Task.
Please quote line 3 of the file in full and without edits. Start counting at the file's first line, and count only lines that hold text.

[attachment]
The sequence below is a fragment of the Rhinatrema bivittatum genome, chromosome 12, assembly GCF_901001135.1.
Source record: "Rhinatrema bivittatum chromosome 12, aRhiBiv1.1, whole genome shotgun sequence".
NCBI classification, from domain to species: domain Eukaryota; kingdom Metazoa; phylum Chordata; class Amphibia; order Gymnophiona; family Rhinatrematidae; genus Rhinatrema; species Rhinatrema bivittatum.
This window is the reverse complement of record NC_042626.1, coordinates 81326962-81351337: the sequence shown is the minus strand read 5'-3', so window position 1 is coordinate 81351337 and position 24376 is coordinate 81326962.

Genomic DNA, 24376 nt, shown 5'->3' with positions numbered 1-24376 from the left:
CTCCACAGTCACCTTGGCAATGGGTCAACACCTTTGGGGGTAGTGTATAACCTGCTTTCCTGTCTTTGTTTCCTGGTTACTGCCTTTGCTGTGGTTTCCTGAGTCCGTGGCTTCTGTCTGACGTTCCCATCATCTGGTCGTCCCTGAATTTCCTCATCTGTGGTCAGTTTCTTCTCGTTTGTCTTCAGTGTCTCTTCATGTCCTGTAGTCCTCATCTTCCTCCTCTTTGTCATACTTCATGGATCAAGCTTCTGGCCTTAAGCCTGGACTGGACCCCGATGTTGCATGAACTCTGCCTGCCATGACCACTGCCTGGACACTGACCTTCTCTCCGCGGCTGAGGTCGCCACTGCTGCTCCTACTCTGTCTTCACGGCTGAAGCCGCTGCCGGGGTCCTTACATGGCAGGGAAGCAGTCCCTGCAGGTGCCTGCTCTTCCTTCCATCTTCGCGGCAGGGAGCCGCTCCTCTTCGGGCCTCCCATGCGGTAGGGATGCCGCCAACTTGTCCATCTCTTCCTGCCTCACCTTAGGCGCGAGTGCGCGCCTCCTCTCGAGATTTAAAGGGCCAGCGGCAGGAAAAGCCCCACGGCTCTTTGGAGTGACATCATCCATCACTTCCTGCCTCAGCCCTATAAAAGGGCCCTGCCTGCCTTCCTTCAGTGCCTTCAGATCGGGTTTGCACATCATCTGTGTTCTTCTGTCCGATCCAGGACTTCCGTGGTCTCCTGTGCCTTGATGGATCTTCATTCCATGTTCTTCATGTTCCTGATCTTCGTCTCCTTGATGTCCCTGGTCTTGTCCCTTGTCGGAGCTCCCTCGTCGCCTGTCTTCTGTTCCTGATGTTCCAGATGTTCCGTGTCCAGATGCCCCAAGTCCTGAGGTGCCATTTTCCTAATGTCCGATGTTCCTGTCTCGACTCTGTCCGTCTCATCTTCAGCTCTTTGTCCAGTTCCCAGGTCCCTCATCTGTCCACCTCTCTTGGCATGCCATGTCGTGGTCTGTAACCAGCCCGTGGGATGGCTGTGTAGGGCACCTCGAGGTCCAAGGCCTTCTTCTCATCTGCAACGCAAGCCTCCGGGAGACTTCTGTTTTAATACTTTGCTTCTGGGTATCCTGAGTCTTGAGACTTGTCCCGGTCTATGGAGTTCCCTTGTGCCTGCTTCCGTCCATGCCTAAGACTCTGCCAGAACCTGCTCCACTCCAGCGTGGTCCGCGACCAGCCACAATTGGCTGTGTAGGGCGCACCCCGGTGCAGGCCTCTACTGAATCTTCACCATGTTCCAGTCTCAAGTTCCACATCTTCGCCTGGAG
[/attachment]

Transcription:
NCBI classification, from domain to species: domain Eukaryota; kingdom Metazoa; phylum Chordata; class Amphibia; order Gymnophiona; family Rhinatrematidae; genus Rhinatrema; species Rhinatrema bivittatum.